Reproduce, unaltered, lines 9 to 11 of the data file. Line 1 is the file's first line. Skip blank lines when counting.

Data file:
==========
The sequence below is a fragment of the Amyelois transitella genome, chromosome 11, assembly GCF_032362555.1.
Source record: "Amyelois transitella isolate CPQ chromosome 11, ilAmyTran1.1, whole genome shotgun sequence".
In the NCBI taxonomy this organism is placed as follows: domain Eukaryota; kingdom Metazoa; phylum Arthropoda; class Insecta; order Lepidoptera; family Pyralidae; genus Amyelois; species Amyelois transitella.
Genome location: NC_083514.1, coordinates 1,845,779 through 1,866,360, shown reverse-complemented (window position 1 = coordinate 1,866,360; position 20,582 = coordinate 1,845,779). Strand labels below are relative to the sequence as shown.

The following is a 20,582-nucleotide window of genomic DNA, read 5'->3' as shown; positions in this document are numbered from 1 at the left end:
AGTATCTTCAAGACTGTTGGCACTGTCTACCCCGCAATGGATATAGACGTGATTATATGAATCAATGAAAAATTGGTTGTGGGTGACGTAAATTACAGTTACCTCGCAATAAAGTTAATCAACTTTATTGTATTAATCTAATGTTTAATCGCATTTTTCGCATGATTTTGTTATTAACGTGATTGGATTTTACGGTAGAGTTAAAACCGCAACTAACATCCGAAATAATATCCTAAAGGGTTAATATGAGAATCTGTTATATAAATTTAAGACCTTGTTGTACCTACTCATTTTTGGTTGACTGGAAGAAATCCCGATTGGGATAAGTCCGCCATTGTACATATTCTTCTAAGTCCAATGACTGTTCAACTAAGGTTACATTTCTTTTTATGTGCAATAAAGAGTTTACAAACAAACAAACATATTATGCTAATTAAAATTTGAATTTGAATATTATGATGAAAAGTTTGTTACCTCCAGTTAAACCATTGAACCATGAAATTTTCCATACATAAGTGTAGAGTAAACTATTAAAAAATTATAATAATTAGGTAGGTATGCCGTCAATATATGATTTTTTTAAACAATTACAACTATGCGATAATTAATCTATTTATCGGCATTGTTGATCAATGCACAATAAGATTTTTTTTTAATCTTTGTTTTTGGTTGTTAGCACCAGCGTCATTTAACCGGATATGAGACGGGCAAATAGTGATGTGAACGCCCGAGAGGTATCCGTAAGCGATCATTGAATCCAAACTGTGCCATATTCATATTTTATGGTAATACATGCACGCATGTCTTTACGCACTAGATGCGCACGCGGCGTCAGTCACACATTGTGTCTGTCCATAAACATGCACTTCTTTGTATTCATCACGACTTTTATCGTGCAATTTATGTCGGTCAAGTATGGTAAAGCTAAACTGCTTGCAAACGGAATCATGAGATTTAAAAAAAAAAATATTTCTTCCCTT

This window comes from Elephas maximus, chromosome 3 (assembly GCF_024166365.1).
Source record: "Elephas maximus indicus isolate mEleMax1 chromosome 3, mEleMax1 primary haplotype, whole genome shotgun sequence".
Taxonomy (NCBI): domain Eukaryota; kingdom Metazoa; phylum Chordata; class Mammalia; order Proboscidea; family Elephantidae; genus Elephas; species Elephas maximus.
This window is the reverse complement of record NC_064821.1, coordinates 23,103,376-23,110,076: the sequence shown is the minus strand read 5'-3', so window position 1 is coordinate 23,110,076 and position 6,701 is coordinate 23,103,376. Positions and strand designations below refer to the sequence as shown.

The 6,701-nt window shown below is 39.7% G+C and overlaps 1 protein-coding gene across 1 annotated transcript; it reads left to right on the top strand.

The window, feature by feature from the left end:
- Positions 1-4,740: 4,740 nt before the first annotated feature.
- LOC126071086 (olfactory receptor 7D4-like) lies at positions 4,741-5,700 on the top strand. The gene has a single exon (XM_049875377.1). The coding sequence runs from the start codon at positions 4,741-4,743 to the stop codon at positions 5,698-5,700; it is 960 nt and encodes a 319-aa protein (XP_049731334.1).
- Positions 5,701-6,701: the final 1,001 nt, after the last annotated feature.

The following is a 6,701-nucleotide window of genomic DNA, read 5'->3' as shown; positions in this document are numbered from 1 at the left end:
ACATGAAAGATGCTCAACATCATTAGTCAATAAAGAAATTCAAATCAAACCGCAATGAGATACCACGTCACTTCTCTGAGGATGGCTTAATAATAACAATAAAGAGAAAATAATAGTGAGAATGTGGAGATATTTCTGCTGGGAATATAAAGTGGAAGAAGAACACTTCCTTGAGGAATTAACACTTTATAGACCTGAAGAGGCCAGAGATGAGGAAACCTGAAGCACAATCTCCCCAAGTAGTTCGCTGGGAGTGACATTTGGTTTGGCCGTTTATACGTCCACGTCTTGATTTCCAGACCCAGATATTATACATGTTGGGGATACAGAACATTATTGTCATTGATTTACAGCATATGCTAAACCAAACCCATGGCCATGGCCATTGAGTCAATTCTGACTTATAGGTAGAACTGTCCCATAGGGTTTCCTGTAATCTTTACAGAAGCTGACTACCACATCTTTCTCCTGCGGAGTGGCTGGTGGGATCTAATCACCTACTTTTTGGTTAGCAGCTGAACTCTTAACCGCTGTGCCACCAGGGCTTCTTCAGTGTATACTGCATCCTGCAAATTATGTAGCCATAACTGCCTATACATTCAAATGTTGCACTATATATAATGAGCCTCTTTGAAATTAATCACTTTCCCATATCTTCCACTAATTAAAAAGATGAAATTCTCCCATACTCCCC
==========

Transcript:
Taxonomy (NCBI): domain Eukaryota; kingdom Metazoa; phylum Chordata; class Mammalia; order Proboscidea; family Elephantidae; genus Elephas; species Elephas maximus.
This window is the reverse complement of record NC_064821.1, coordinates 23,103,376-23,110,076: the sequence shown is the minus strand read 5'-3', so window position 1 is coordinate 23,110,076 and position 6,701 is coordinate 23,103,376. Positions and strand designations below refer to the sequence as shown.

The 6,701-nt window shown below is 39.7% G+C and overlaps 1 protein-coding gene across 1 annotated transcript; it reads left to right on the top strand.